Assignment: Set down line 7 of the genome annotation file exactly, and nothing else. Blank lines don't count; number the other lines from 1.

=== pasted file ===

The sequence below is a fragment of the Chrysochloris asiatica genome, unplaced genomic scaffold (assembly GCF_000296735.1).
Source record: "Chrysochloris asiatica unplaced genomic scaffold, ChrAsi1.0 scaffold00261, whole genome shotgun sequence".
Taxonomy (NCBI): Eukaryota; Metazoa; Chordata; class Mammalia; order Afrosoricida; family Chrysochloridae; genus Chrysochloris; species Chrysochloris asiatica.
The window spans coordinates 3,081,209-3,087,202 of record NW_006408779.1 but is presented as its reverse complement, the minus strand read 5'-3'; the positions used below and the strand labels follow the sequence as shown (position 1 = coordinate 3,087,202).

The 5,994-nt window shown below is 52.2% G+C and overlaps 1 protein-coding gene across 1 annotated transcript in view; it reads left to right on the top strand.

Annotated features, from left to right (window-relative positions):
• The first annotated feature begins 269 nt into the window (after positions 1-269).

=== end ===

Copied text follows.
• The first annotated feature begins 269 nt into the window (after positions 1-269).